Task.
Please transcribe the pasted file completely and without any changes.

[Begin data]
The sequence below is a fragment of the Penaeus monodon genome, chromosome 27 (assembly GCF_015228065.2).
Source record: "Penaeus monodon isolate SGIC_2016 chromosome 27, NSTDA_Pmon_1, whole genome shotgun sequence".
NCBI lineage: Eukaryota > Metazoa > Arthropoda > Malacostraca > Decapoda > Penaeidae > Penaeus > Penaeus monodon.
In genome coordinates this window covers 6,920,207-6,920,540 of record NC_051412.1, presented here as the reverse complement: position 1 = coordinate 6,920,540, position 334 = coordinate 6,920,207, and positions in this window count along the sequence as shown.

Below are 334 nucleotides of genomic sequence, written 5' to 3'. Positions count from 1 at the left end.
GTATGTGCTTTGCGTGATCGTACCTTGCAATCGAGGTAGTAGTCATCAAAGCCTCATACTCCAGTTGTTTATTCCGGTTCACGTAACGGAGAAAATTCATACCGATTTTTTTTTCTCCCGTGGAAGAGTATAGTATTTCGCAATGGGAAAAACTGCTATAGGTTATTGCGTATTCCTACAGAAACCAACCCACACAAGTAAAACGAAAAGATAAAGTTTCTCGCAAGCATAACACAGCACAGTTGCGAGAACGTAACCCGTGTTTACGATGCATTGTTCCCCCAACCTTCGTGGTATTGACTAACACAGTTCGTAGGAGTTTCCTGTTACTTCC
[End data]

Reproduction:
The sequence below is a fragment of the Penaeus monodon genome, chromosome 27 (assembly GCF_015228065.2).
Source record: "Penaeus monodon isolate SGIC_2016 chromosome 27, NSTDA_Pmon_1, whole genome shotgun sequence".
NCBI lineage: Eukaryota > Metazoa > Arthropoda > Malacostraca > Decapoda > Penaeidae > Penaeus > Penaeus monodon.
In genome coordinates this window covers 6,920,207-6,920,540 of record NC_051412.1, presented here as the reverse complement: position 1 = coordinate 6,920,540, position 334 = coordinate 6,920,207, and positions in this window count along the sequence as shown.

Below are 334 nucleotides of genomic sequence, written 5' to 3'. Positions count from 1 at the left end.
GTATGTGCTTTGCGTGATCGTACCTTGCAATCGAGGTAGTAGTCATCAAAGCCTCATACTCCAGTTGTTTATTCCGGTTCACGTAACGGAGAAAATTCATACCGATTTTTTTTTCTCCCGTGGAAGAGTATAGTATTTCGCAATGGGAAAAACTGCTATAGGTTATTGCGTATTCCTACAGAAACCAACCCACACAAGTAAAACGAAAAGATAAAGTTTCTCGCAAGCATAACACAGCACAGTTGCGAGAACGTAACCCGTGTTTACGATGCATTGTTCCCCCAACCTTCGTGGTATTGACTAACACAGTTCGTAGGAGTTTCCTGTTACTTCC